Calling All Exhibitionists! Artist Wants Hundreds to Pose Naked in NYC Streets in Social Media Censorship Protest

What to Know

  • An artist is recruiting hundreds of New Yorkers to pose nude in the streets to protest social media censorship of art
  • Spencer Tunick is organizing the event, after previously organizing mass nude photo shoots all over the world
  • The event is planned for June 2, but the location has not been announced

Are you willing to strip bare to protest censorship on social media?

An artist has organized an event to challenge Facebook and Instagram’s “Community Guidelines” by organizing a large-scale nude photography shoot in New York City this June called #WeTheNipple.

Artist Spencer Tunick and the National Coalition Against Censorship are organizing to have hundreds of nude bodies "take a stance in the streets of New York City" against censorship of art on big social media platforms. The event is happening June 2, though specifics on the street location haven't been released.

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“I hope to make a new nude photographic artwork on the streets of New York City that challenges the censorship rules of Instagram and Facebook. A work that humanizes and decriminalizes the female nipple on social media and at the same time advocates freedom for male, female and transgender artists to share their art without consequence," Tunick said in a statement.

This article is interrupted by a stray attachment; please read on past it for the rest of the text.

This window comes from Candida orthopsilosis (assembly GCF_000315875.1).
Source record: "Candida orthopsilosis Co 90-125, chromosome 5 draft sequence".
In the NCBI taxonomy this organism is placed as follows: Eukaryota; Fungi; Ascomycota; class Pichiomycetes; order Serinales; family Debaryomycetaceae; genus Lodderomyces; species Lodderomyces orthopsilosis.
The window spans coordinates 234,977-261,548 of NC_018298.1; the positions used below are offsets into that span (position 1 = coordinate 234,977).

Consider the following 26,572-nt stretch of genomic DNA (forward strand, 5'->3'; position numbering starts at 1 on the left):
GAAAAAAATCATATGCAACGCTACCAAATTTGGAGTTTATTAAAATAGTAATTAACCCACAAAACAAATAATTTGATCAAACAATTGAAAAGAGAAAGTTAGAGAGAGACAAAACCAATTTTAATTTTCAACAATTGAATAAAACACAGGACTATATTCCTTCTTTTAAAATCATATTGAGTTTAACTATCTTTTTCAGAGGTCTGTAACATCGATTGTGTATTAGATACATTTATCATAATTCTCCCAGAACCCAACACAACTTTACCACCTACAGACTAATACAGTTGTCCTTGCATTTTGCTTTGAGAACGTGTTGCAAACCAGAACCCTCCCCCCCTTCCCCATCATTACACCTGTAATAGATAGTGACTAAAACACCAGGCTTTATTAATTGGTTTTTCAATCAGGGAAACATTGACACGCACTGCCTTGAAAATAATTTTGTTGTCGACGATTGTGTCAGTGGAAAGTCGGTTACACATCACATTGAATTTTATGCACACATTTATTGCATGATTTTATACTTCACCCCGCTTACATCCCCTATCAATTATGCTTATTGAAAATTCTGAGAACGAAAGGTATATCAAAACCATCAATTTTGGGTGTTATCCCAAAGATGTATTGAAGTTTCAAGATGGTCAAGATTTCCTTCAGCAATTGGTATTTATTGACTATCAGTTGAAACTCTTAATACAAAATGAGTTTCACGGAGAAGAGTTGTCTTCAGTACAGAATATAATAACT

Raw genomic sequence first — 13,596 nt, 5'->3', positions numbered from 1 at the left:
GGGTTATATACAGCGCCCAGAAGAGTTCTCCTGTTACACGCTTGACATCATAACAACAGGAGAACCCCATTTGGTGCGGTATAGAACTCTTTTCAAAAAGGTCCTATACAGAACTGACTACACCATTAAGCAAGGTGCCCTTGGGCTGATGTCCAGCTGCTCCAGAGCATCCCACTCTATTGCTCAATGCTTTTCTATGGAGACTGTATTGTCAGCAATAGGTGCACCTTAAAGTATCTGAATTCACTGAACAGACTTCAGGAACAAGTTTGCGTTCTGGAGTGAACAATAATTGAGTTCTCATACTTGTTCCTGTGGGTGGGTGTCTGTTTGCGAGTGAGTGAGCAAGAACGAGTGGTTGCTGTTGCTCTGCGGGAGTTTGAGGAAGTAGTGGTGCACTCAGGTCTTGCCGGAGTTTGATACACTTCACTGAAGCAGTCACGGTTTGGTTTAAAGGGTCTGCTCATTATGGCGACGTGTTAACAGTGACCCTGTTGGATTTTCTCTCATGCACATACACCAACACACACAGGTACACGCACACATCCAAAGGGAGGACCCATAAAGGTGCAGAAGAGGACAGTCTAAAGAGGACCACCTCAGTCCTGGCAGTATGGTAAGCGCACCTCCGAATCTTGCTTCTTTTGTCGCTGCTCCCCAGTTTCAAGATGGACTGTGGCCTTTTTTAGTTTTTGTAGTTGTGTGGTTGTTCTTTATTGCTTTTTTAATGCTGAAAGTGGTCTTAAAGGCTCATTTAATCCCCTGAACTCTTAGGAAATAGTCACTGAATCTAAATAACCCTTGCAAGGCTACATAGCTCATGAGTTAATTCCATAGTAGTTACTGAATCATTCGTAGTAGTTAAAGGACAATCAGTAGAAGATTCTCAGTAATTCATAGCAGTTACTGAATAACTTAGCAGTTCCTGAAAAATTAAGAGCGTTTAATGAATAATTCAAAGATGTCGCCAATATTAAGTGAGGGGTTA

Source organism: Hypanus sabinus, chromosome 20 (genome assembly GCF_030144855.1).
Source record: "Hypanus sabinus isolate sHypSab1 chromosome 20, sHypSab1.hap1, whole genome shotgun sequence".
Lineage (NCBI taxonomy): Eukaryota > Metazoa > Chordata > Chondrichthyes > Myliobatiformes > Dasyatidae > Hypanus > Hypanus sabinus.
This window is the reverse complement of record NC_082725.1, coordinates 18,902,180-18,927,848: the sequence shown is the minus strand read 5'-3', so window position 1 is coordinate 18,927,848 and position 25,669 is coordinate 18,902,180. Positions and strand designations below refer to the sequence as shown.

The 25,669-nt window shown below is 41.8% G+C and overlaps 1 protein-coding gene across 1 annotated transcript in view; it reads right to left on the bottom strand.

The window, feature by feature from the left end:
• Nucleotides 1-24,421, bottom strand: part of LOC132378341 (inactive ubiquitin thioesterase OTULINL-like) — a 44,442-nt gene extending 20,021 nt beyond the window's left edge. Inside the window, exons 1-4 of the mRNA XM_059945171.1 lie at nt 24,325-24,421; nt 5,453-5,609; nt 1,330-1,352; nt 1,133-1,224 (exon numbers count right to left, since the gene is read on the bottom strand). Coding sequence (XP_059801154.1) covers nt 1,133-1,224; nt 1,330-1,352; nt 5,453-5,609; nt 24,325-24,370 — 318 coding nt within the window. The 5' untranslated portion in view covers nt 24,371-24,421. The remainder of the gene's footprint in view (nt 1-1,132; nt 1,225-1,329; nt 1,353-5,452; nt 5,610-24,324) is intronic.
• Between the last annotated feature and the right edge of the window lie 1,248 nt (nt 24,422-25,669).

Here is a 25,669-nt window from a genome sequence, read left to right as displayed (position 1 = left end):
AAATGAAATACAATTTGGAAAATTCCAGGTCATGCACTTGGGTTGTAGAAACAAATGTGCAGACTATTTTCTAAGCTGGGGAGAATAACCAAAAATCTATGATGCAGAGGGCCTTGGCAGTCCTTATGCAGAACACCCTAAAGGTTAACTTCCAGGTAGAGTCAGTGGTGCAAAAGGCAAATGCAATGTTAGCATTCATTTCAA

Tunick’s successful photographic career includes over 75 large-scale nude human installations shot all over the world, including one where 18,000 people posed nude in Mexico. Even with a checkmark-verified social media following, the photographer’s Facebook page was disabled in 2014 after posting a photo of nude women in Portugal which was apparently deemed not pixelated enough.

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He and other photographers often find their photos removed or their accounts deactivated due to censorship rules on Instagram and Facebook, he said.

In a statement on its website, the National Coalition Against Censorship said, “Banishing all photographic images of the nude human body from social media, even when some of these images are in the collections of the world's’ top museums, imposes an anachronistic regime of shame and censorship.”

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Instagram has continued to stand firm in its rules surrounding nudity, stating in its Community Guidelines, “We know that there are times when people might want to share nude images that are artistic or creative in nature, but for a variety of reasons, we don’t allow nudity on Instagram. This includes photos, videos, and some digitally-created content that show sexual intercourse, genitals, and close-ups of fully-nude buttocks. It also includes some photos of female nipples, but photos of post-mastectomy scarring and women actively breastfeeding are allowed. Nudity in photos of paintings and sculptures is OK, too.”

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